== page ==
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Londoners Lend Helping Hands

May 31, 1987|WALTER BLUM | Blum is an associate editor at the San Francisco Examiner

Traveling abroad is never easy, even less so when you're disabled. But if I had to choose one country where people bend over backward to help a handicapped person, it would be Great Britain.

Take the day my wife and I visited the British Museum. We were standing in the forecourt, I was leaning on my cane, contemplating the flight of stairs to be climbed--and the vast unknown spaces beyond--when a guard came rushing up.

"Could you use a wheelchair, sir?" he asked. "There's a lot of walking inside, you know."

I knew what he meant. After a moment's hesitation I told him I thought a chair might be a good idea. Discreetly, he signaled a second guard on the porch of the museum. I was guided to one side, where an "invalid lift" stood waiting to raise me to the level of the porch. There, the second guard had a lightweight wheelchair in readiness.

Minutes later I was rolling merrily through one of the world's biggest museums. I don't think my wife and I could have seen half its wonders if I hadn't been pushed.

In many thoughtful little ways the British extend a hand to the disabled visitor. And they're becoming more adept at it.

Sidewalks and Buses

In London I found that many sidewalks boast those handy cutouts in the concrete that make life easier for wheelchair users and people who have trouble with curbs. On the big red double-deck buses, people instinctively extend themselves to help.

Each time I boarded a bus, hands reached out to assist me and someone moved aside to give me a seat. In no other major city I know of do people make such a fuss about helping the disabled. It is, in a sense, a phenomenon.

The double-deckers are a special boon for the disabled because many (although not all) are run by two-man teams of driver and conductor. Instead of fighting to keep your balance while you fumble with change, the system lets you take a seat and wait until the conductor comes around to collect your fare. We rode the bus quite a bit, leaving the tube--the London subway--to hardier souls.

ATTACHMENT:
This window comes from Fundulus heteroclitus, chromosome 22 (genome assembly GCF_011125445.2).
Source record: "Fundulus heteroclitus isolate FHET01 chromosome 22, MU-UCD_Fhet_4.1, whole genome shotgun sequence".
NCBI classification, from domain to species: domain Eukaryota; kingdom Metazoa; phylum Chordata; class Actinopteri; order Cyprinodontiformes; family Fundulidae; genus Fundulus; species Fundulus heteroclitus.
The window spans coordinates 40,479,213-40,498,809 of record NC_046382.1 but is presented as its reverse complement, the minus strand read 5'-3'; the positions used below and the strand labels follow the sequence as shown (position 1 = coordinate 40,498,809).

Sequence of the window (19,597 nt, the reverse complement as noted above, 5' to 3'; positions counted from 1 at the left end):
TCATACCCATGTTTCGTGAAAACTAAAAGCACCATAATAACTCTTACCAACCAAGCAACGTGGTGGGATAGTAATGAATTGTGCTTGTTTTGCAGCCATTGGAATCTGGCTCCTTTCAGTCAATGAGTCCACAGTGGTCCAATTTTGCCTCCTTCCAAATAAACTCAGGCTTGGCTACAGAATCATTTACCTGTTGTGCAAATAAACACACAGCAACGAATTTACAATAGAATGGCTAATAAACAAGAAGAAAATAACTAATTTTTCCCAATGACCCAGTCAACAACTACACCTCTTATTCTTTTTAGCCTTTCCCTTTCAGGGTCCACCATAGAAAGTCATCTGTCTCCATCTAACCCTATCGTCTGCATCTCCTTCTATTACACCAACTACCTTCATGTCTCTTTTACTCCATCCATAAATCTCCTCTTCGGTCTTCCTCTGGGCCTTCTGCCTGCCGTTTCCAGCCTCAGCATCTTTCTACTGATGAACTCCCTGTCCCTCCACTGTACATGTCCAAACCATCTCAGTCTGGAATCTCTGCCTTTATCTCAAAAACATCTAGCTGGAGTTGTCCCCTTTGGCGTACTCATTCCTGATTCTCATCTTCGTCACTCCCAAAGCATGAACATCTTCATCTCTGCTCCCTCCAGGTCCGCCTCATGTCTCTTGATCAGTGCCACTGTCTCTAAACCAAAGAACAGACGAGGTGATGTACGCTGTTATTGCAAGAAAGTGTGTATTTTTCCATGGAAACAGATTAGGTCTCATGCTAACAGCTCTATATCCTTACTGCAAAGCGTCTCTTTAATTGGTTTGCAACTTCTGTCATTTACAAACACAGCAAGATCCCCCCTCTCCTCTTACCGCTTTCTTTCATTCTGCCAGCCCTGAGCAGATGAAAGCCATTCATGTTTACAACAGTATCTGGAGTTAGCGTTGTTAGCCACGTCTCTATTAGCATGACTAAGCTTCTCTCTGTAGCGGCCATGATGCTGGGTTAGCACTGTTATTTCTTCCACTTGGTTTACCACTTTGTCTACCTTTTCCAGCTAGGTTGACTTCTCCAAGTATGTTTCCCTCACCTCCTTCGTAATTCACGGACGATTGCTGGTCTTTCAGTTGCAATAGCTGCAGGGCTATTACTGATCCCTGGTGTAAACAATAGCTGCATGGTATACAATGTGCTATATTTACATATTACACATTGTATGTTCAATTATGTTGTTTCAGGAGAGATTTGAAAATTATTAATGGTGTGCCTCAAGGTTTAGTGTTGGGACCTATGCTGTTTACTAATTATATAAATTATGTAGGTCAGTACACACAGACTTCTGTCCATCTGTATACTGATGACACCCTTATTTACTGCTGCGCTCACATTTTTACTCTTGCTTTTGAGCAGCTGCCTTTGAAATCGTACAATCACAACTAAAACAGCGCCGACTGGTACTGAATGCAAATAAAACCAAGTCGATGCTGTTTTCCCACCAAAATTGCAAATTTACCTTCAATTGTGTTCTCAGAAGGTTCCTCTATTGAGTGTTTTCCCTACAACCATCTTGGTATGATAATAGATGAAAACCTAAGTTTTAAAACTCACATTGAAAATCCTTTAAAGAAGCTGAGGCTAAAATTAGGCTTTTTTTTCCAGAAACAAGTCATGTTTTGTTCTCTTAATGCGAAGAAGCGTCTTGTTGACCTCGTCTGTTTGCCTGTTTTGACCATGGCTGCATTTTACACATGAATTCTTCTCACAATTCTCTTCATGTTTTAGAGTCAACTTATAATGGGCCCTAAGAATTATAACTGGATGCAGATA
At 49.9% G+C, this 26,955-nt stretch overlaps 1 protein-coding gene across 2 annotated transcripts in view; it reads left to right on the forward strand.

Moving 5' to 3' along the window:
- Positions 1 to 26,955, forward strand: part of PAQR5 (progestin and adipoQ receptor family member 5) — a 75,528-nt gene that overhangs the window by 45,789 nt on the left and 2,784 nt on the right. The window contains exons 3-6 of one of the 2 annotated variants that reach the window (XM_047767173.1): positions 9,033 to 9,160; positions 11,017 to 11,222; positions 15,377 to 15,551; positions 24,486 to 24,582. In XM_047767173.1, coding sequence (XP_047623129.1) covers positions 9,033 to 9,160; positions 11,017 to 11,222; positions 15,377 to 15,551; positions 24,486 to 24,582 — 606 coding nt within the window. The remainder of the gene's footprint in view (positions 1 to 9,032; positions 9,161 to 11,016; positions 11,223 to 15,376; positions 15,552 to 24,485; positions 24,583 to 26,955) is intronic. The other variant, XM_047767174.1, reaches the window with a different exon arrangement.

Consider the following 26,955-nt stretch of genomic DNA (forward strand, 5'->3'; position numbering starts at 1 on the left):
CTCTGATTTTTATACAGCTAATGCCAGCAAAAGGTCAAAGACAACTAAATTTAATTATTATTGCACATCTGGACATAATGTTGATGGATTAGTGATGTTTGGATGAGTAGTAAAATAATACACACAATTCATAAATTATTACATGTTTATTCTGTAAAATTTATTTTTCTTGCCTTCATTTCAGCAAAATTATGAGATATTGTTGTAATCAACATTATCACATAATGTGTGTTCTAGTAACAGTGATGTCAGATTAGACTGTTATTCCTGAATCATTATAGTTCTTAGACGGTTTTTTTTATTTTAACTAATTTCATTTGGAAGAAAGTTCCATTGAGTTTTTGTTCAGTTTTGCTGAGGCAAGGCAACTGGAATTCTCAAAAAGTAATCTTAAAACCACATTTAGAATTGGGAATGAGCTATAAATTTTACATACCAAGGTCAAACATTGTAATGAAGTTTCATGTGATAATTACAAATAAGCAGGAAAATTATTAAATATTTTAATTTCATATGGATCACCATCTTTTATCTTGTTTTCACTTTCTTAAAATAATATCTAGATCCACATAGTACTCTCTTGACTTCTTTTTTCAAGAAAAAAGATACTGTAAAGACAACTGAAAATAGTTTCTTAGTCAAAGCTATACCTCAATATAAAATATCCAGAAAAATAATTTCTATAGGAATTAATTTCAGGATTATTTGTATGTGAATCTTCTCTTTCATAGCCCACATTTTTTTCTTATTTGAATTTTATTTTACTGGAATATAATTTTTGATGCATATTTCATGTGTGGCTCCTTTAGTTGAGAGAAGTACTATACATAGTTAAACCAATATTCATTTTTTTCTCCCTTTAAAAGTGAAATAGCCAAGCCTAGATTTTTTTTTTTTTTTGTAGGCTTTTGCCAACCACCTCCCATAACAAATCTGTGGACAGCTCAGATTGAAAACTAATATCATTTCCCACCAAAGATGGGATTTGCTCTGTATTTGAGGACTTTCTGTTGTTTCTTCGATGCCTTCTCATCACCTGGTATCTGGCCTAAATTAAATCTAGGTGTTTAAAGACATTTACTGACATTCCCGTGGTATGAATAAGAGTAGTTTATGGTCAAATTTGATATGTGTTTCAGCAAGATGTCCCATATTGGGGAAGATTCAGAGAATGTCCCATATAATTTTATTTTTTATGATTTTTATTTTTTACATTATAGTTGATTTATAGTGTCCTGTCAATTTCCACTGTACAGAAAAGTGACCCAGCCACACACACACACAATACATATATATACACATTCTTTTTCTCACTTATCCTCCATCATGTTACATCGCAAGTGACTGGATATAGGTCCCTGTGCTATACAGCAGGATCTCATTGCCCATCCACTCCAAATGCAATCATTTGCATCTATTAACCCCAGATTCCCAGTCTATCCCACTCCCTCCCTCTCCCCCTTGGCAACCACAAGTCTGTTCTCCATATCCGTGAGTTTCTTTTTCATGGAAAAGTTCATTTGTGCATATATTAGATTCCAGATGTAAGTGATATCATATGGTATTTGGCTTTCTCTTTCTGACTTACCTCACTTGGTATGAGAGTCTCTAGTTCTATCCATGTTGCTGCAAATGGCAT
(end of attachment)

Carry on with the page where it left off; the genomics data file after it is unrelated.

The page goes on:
However, I must admit that I seldom climbed to the second deck of the bus, despite the better view. The steps are steep and winding and can be most intimidating when the bus is in motion.

'Stick Person' Defined

I am what the British call a "stick person." Wherever I go my cane travels with me. I can manage without a wheelchair, but that doesn't mean that there are not some formidable obstacles--stairs to be climbed, cobblestone streets to be negotiated (they seem to be everywhere in Europe), narrow doorways to be squeezed through and centuries of castles, museums and great houses, all built long before any king or bishop gave a thought to the problems of the handicapped.

In fact, the obstacle course starts with your first day overseas. If you're arriving in Great Britain, you'll have to pass through the world's biggest airport, Heathrow. Forget about walking it. The place is much too enormous for anyone with a disability.

Instead, arrange with your airline for a wheelchair; the airport should have the chair waiting at the door of the plane, complete with a friendly employee to push it. Not only will this save you endless walking but you'll find that it has certain other advantages.

You get to whisk through the passport desk, bypassing the long line of travelers who must wait their turn. And after you've picked up your baggage, placing your carry-on carefully in your lap, the authorities will often waive the lengthy customs inspection that can keep you tied up another half-hour or so.

Taxi Beats the Tube

From there you have a choice of the airport bus, a taxi or the tube. The latter has a line that runs straight out to the airport and it's certainly the cheapest way to town if you're physically up to it. But with luggage, not to mention jet lag, you may find it's not worth the hassle.

A word about those big black taxis, so ubiquitous in London: They are quite simply marvelous for anyone with a handicap. You can easily load a folding wheelchair into the back and still have room to stretch your legs. There's even a jump seat if it's necessary to prop up a limb.

The cab drivers with their breezy manner will usually give you an assist (if you ask), although alighting does take a bit of doing. The old London cabs are high, which means a step down whenever you get out. With a bit of practice, however, it can be done.

Bit of West End Blues

After a day of sightseeing you'll probably be considering an evening at the theater. By all means go, but first ask at the box office if there are stairs to contend with. We bought seats in the stalls, the British equivalent of the orchestra, to avoid a long climb to the balcony.

Arriving, we discovered to our dismay that many West End theaters are designed so that you walk down a long flight to reach the stalls. That means, of course, a hard climb back up, and perhaps another climb to reach the restrooms.

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